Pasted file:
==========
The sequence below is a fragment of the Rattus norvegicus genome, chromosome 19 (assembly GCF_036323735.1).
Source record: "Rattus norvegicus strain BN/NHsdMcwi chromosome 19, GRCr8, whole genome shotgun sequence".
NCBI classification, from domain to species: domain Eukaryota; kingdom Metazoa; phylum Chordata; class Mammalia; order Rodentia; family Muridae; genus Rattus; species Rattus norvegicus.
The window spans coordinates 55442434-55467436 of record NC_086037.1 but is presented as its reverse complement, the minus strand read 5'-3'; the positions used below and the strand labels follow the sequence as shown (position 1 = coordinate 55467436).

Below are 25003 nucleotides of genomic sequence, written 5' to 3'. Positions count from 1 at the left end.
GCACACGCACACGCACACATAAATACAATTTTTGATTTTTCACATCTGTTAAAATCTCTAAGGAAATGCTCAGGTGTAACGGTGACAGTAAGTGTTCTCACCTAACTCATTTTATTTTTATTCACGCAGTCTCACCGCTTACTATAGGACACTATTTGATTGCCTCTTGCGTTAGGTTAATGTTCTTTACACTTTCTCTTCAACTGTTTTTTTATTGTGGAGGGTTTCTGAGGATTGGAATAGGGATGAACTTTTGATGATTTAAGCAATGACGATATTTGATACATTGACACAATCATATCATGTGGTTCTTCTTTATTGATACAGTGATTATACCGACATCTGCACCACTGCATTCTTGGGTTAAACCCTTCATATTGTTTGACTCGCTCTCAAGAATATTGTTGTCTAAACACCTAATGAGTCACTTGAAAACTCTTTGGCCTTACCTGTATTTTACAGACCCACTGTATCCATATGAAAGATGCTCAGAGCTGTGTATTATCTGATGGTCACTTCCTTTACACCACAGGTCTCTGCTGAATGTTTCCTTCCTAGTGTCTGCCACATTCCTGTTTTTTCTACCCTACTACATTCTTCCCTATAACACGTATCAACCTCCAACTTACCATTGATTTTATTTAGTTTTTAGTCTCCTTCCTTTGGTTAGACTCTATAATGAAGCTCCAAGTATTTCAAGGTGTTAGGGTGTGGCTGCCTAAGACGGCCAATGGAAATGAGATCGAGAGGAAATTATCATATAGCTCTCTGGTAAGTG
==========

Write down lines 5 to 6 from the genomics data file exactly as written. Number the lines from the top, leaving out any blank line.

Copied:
Below are 25003 nucleotides of genomic sequence, written 5' to 3'. Positions count from 1 at the left end.
GCACACGCACACGCACACATAAATACAATTTTTGATTTTTCACATCTGTTAAAATCTCTAAGGAAATGCTCAGGTGTAACGGTGACAGTAAGTGTTCTCACCTAACTCATTTTATTTTTATTCACGCAGTCTCACCGCTTACTATAGGACACTATTTGATTGCCTCTTGCGTTAGGTTAATGTTCTTTACACTTTCTCTTCAACTGTTTTTTTATTGTGGAGGGTTTCTGAGGATTGGAATAGGGATGAACTTTTGATGATTTAAGCAATGACGATATTTGATACATTGACACAATCATATCATGTGGTTCTTCTTTATTGATACAGTGATTATACCGACATCTGCACCACTGCATTCTTGGGTTAAACCCTTCATATTGTTTGACTCGCTCTCAAGAATATTGTTGTCTAAACACCTAATGAGTCACTTGAAAACTCTTTGGCCTTACCTGTATTTTACAGACCCACTGTATCCATATGAAAGATGCTCAGAGCTGTGTATTATCTGATGGTCACTTCCTTTACACCACAGGTCTCTGCTGAATGTTTCCTTCCTAGTGTCTGCCACATTCCTGTTTTTTCTACCCTACTACATTCTTCCCTATAACACGTATCAACCTCCAACTTACCATTGATTTTATTTAGTTTTTAGTCTCCTTCCTTTGGTTAGACTCTATAATGAAGCTCCAAGTATTTCAAGGTGTTAGGGTGTGGCTGCCTAAGACGGCCAATGGAAATGAGATCGAGAGGAAATTATCATATAGCTCTCTGGTAAGTG